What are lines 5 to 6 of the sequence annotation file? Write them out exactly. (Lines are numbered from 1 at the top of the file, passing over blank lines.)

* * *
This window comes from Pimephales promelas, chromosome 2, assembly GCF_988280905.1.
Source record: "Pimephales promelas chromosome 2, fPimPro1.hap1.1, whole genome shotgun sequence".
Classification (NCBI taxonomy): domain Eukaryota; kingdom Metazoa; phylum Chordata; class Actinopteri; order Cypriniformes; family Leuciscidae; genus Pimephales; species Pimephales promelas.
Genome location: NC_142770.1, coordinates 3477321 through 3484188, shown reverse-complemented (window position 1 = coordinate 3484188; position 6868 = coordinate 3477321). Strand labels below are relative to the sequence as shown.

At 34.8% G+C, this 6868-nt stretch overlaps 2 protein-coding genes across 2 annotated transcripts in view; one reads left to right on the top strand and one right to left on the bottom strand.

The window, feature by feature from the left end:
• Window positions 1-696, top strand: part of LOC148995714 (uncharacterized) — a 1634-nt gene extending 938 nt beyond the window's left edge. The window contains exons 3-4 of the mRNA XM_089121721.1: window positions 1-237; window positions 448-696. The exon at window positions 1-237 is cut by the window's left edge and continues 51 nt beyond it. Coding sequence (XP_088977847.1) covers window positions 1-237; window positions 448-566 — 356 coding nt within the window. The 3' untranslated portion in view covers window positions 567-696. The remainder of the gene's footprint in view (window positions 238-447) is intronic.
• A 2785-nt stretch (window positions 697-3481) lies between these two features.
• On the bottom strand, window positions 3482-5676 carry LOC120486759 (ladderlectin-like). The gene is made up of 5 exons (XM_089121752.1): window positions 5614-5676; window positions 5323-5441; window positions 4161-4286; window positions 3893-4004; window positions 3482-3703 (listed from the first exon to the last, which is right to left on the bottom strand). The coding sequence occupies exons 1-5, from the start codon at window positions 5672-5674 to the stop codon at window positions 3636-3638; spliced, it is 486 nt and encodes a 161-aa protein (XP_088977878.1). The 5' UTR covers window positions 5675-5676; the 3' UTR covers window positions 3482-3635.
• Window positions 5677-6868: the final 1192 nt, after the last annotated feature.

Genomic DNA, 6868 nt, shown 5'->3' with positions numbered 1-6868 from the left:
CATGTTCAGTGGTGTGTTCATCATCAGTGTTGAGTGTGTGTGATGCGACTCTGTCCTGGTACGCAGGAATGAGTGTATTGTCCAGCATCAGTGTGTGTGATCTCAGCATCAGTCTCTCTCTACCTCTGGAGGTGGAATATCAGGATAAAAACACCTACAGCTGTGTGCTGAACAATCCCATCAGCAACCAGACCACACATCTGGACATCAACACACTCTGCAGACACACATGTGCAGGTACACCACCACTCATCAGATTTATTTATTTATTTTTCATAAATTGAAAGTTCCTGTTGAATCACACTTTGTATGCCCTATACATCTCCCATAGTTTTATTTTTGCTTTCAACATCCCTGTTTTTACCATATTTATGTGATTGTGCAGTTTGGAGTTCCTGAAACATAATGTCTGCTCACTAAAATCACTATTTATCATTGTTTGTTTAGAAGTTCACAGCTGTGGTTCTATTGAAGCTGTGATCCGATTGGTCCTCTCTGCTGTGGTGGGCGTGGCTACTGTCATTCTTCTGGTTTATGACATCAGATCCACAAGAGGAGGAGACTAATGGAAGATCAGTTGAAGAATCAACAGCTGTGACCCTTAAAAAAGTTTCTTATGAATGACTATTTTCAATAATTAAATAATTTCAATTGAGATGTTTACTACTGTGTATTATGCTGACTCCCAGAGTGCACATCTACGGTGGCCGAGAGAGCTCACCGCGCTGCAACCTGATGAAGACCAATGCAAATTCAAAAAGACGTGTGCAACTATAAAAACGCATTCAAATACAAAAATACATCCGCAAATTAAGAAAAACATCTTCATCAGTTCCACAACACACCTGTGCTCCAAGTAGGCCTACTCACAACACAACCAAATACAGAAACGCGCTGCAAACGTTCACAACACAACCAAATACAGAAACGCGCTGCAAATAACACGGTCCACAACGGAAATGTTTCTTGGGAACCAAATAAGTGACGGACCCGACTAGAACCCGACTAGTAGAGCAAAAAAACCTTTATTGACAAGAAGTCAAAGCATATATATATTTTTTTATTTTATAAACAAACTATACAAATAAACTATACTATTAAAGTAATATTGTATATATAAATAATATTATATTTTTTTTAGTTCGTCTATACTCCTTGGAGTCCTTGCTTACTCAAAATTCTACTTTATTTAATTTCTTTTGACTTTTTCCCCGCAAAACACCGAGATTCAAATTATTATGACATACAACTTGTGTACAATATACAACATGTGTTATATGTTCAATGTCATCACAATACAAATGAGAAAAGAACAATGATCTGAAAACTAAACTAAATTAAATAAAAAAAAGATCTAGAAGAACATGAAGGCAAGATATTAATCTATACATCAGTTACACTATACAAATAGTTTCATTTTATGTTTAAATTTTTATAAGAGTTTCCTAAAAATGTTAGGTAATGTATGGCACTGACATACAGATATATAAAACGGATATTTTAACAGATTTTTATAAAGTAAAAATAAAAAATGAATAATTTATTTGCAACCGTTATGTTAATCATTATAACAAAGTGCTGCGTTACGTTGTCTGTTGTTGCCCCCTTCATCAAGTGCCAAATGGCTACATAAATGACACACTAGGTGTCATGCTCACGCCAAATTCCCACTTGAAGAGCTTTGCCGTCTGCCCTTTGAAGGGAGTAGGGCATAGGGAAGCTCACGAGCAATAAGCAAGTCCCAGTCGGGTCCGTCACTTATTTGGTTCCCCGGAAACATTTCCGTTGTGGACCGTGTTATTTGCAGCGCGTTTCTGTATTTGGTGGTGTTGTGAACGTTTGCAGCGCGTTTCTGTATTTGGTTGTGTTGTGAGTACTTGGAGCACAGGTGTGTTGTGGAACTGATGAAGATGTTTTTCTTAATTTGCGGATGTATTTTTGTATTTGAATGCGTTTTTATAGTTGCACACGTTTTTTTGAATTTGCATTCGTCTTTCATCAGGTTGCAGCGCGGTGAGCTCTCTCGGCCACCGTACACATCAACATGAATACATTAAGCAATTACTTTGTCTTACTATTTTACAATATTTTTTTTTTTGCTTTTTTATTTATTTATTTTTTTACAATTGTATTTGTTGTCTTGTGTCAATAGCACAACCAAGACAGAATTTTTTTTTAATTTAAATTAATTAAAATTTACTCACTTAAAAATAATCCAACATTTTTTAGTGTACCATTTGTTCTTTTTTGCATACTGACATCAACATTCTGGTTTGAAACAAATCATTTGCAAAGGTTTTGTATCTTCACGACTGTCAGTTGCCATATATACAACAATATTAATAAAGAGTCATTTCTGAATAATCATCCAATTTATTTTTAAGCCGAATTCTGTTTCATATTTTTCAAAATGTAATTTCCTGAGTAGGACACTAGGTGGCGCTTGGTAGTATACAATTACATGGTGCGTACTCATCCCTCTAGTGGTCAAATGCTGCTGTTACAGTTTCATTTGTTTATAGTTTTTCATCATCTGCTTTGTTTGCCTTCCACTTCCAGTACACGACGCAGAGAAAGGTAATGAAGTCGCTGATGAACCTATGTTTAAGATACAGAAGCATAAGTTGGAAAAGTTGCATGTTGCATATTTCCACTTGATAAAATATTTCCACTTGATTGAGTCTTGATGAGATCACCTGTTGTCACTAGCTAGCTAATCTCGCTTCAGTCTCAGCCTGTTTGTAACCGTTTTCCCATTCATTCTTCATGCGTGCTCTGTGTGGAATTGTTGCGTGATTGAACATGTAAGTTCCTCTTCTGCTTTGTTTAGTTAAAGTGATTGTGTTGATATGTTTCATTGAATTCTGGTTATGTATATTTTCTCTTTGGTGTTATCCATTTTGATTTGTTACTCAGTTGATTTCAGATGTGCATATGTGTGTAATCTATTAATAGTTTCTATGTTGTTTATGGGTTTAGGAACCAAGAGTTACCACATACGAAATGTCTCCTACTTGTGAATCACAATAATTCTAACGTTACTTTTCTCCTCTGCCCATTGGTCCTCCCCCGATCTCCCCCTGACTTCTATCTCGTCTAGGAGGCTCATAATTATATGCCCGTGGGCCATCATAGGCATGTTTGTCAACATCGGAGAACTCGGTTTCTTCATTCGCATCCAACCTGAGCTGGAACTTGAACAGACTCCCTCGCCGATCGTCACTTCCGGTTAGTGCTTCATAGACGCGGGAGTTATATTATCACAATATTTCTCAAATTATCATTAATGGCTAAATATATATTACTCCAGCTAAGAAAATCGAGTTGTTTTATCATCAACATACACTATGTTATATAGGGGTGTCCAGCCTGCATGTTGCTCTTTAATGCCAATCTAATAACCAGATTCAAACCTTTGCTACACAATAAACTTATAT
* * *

At 34.8% G+C, this 6868-nt stretch overlaps 2 protein-coding genes across 2 annotated transcripts in view; one reads left to right on the top strand and one right to left on the bottom strand.

The window, feature by feature from the left end: